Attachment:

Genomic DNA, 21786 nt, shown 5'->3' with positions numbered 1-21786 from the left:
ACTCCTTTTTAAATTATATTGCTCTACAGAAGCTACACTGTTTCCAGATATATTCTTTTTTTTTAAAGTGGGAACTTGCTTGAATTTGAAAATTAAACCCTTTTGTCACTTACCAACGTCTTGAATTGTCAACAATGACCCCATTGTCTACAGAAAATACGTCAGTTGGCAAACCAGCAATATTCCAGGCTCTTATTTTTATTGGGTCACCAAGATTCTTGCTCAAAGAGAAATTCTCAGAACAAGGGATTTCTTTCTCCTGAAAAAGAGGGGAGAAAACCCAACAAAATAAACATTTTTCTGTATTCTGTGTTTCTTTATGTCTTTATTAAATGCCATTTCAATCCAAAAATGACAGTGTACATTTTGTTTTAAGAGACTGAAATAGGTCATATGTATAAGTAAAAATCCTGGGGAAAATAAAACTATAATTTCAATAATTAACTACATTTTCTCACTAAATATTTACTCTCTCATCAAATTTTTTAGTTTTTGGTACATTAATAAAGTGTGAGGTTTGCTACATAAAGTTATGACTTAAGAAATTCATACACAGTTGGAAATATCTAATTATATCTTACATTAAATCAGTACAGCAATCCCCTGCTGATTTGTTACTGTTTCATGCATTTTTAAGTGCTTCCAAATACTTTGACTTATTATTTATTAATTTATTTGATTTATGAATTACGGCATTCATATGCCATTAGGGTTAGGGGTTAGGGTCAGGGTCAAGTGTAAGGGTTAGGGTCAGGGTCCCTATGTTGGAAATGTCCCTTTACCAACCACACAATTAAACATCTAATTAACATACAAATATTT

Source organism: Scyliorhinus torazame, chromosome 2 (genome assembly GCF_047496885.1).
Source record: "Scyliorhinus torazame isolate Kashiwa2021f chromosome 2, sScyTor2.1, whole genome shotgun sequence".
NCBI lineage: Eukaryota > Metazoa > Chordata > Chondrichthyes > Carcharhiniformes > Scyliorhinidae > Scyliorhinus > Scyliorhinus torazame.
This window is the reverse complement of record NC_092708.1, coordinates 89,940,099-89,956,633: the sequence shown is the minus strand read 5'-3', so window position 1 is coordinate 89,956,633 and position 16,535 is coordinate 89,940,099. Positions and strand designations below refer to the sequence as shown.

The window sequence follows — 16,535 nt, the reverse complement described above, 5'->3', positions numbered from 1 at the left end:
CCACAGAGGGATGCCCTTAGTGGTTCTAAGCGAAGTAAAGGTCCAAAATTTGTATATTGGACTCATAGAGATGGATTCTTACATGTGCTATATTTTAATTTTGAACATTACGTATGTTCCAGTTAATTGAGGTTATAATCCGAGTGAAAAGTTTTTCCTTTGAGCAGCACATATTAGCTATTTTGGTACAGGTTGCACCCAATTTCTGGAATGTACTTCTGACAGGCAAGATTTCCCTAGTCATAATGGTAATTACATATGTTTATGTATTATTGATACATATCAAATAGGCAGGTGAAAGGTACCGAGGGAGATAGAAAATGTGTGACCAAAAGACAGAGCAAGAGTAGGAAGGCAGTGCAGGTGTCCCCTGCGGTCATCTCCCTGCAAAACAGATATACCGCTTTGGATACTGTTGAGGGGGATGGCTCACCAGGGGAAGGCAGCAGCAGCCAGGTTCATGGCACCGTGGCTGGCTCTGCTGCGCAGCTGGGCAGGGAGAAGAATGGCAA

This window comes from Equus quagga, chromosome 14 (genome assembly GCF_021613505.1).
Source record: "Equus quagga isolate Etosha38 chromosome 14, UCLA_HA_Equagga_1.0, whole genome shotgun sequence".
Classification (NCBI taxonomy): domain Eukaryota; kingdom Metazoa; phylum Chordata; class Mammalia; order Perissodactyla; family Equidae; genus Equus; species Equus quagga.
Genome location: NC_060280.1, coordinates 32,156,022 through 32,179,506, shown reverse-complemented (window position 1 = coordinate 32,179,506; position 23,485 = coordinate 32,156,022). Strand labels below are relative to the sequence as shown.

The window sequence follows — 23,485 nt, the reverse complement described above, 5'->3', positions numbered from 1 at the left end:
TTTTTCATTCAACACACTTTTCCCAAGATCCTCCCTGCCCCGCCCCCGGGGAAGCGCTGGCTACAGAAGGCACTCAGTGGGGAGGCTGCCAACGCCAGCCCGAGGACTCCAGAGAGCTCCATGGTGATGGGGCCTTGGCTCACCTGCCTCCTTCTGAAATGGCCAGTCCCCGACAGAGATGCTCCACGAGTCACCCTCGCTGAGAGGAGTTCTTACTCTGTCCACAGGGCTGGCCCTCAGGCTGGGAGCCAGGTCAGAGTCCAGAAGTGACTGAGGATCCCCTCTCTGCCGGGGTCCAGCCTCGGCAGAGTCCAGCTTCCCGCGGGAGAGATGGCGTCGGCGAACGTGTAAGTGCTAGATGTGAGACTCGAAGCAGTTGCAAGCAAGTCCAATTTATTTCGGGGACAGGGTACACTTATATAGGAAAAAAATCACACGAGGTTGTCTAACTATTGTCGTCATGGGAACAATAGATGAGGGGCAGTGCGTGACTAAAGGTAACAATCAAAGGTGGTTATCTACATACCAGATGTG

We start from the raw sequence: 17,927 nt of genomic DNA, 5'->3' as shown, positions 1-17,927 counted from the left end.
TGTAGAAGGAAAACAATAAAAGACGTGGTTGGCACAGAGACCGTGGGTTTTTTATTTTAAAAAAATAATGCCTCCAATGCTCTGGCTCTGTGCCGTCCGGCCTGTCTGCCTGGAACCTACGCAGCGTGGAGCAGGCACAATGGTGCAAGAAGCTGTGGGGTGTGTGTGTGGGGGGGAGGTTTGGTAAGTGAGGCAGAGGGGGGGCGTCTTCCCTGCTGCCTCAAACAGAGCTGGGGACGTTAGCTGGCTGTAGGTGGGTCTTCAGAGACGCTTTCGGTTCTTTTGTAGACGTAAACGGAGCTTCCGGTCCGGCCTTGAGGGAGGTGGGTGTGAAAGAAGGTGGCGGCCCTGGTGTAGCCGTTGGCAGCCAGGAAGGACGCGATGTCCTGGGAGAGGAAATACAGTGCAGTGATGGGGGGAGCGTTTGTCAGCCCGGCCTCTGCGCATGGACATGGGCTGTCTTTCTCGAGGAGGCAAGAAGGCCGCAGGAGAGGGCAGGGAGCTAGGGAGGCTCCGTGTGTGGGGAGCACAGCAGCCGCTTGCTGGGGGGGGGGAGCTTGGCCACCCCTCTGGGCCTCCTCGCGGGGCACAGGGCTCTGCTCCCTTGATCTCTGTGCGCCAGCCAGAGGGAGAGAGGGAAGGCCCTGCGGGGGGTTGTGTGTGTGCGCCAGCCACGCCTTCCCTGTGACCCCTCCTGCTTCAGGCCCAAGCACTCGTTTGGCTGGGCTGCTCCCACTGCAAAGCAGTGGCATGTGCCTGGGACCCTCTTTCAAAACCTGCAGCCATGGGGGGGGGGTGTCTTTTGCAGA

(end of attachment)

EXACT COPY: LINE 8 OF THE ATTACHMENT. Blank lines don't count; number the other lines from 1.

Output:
CCACAGAGGGATGCCCTTAGTGGTTCTAAGCGAAGTAAAGGTCCAAAATTTGTATATTGGACTCATAGAGATGGATTCTTACATGTGCTATATTTTAATTTTGAACATTACGTATGTTCCAGTTAATTGAGGTTATAATCCGAGTGAAAAGTTTTTCCTTTGAGCAGCACATATTAGCTATTTTGGTACAGGTTGCACCCAATTTCTGGAATGTACTTCTGACAGGCAAGATTTCCCTAGTCATAATGGTAATTACATATGTTTATGTATTATTGATACATATCAAATAGGCAGGTGAAAGGTACCGAGGGAGATAGAAAATGTGTGACCAAAAGACAGAGCAAGAGTAGGAAGGCAGTGCAGGTGTCCCCTGCGGTCATCTCCCTGCAAAACAGATATACCGCTTTGGATACTGTTGAGGGGGATGGCTCACCAGGGGAAGGCAGCAGCAGCCAGGTTCATGGCACCGTGGCTGGCTCTGCTGCGCAGCTGGGCAGGGAGAAGAATGGCAA